Joshua Tree National Park
Joshua Tree National Park
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Bison celebrating 4th

Bison in Yellowstone National Park 13 June 2011

Say hello to our new national mammal

Here’s a picture of bison in Yellowstone National Park. Happy 4th of July from our new national mammal in the U.S., the bison. Their scientific name is Bison bison bison.  If only all scientific names were that easy!

Bison are a conservation success story. Due to over-hunting in the late 1800’s, their population was down to a few hundred animals. As a result of the conservation strategies employed by President Theodore Roosevelt and like-minded individuals, the bison were able to make a dramatic comeback.

Here’s a link to a U.S. Department of the Interior page that has 15 interesting facts about them – Bison  

Twittering – A bird showing me history

Twittering Audubon's Warbler

His twittering voice kept leading me on through the wilderness. It seemed like every time I raised my binoculars to my eyes, he would make a quick getaway.

I followed him on winding trails bordered by bubbling and spouting geysers. He flitted through pine forests doused by thunderstorms. Gusts of wind kept pushing him just out of my reach.

Twittering Audubon's warbler

Finally, finally, I came eye to eye with the mysterious beast. A Yellow-rumped warbler, Setophaga coronata auduboni. This pint-sized songbird perched in the tree and stared at me as if he was shouting, “Ollie, Ollie in come free!” Our game of hide and seek was over and he stayed in plain sight on his home base.

The tree clung to the side of a cliff overlooking Tower Fall. The little bird had lead me to an important spot in Yellowstone National Park.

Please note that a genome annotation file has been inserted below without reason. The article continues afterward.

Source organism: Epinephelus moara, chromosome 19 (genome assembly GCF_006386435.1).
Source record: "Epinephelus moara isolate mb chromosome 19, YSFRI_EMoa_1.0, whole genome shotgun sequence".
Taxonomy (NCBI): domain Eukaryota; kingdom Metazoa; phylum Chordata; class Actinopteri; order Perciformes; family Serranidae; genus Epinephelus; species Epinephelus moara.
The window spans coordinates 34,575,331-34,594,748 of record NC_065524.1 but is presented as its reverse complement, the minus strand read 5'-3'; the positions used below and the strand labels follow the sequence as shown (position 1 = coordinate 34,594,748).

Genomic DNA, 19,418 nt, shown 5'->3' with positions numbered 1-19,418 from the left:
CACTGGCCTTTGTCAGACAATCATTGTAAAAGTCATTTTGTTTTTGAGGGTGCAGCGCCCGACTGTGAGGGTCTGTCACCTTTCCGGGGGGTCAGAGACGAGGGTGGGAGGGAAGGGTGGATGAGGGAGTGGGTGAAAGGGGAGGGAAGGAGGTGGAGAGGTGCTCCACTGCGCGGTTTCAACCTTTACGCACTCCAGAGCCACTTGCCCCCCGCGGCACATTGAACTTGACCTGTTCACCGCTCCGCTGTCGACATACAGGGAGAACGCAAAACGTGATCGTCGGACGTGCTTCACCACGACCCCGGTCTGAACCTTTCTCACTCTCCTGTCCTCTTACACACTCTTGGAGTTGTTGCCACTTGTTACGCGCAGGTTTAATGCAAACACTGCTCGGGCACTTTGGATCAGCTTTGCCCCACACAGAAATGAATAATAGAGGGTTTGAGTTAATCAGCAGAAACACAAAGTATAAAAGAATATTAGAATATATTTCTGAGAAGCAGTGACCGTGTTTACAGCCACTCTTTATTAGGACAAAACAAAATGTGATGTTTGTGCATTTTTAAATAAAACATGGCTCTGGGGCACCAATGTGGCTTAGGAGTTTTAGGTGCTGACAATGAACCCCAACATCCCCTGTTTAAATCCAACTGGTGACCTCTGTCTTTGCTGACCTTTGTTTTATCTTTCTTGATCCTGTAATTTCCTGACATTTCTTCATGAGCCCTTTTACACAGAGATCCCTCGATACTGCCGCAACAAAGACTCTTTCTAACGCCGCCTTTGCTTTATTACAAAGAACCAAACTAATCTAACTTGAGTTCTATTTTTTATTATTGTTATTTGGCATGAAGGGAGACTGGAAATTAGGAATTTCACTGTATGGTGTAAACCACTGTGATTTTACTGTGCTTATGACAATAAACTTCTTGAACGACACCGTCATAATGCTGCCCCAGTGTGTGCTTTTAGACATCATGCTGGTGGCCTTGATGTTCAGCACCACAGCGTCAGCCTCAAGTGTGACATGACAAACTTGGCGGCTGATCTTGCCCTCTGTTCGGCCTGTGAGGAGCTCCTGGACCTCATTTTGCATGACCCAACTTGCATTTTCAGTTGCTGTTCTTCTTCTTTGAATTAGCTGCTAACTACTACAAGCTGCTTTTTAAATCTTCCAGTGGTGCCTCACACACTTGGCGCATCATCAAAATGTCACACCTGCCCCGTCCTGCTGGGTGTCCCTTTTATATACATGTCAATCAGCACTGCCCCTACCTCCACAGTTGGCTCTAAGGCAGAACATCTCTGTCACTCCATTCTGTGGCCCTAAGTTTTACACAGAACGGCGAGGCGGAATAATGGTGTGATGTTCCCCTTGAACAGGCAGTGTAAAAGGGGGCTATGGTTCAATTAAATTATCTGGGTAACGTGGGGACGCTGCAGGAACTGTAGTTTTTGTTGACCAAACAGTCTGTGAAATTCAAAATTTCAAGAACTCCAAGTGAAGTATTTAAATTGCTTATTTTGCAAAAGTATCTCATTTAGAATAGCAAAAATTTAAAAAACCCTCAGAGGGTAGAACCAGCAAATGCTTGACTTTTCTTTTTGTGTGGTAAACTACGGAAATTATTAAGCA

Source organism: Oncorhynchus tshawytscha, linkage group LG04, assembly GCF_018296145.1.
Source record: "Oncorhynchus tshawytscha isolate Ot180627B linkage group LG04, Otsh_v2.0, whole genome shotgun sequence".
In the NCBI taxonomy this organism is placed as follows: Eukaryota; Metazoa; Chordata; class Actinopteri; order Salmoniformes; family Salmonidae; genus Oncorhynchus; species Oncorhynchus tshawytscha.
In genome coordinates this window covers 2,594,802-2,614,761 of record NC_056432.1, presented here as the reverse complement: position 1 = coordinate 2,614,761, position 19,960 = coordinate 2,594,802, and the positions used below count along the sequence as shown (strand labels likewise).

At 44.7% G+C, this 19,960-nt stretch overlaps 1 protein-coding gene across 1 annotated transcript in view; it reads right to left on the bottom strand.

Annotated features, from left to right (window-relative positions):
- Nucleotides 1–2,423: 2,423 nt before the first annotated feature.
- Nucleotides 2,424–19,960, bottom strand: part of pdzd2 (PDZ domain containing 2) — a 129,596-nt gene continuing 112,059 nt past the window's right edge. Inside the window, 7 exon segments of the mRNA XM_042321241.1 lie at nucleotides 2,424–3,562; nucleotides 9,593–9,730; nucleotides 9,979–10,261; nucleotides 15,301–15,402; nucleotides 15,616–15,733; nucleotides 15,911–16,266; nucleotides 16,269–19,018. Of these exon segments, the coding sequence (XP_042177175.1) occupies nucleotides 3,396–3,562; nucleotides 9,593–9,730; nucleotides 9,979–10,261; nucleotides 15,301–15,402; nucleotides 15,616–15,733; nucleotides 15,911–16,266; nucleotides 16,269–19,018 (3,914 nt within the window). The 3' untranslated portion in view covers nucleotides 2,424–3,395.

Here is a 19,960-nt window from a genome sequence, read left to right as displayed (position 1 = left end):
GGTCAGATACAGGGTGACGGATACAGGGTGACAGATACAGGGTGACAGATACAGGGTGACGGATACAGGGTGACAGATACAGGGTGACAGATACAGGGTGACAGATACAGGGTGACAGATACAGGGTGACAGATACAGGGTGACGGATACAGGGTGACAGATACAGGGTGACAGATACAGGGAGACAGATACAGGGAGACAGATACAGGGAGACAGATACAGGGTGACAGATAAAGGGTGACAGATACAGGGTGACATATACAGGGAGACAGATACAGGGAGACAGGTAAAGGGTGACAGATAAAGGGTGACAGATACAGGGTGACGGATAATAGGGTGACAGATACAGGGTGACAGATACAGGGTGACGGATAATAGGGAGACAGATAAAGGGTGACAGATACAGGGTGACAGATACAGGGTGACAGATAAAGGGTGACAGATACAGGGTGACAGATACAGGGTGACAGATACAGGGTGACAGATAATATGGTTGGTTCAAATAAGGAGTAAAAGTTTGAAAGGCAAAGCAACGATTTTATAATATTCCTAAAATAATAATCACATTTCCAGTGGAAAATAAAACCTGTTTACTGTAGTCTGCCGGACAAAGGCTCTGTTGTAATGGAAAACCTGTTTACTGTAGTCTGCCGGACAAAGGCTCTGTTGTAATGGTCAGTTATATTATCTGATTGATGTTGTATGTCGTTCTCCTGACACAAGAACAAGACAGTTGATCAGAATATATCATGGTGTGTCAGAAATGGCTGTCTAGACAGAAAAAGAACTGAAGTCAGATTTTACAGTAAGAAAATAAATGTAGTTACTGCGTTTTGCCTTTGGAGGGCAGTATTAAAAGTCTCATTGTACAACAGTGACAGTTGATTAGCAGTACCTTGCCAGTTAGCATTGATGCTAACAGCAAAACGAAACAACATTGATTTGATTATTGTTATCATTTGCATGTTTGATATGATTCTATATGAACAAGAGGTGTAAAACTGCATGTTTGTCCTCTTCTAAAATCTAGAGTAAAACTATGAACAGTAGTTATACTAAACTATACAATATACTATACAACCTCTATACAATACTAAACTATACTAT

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Swan Song: Bringing back the trumpeters

Swan song Trumpeter Swan, Yellowstone National Park, Wyoming

It’s ironic that a bird that almost disappeared from the face of the earth has their name associated with the phrase “swan song” that means “final appearance.”

A species on the brink

At one time the population of the Trumpeter Swan, Cygnus buccinator, was thought to be down to fewer than 70 birds. They were just steps away from their swan song. The birds were overhunted and their feathers were used to adorn hats and make writing quills while their skins were used to make powder puffs.  They were also hunted for their meat and eggs.

In 1932, the last known remnants of the population lived near Yellowstone National Park. Their swan song was imminent.

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Gratefulness – Working at saving Nature

Gratefulness a red-tailed hawk perched on Hart Mountain sign

Working at saving a special place or creature can sometimes be a struggle. But then they express their gratefulness to us and it’s all worth it.

This is a red-tailed hawk perching on a sign at Hart Mountain National Antelope Refuge. I worked at Hart Mountain many years ago and it holds special place in heart.

Sagebrush Steppe Critters: Disappearing & returning

Most people think of habitats classified as sagebrush steppe as looking flat and boring – something you have to drive through to get somewhere else. I was pleasantly surprised to see the following article this morning about some of the animals we will lose if that habitat is lost. Ten animals that will disappear with the sagebrush

Can you find the magpie photobombing one of the pictures in the article?

sagebrush steppe pygmy rabbit by Siobhan Sullivan

I have seen all of the animals mentioned in the article except the pygmy rabbit. Many years ago I was in their home range near Ephrata, WA and saw some droppings and burrows but that was about it. After I moved away, a captive breeding program successfully reintroduced them in the region.

Here’s an interesting article about the current state of the recovery program. As a result of their actions, this sagebrush steppe critter making a comeback. Pygmy rabbit revival takes a large leap forward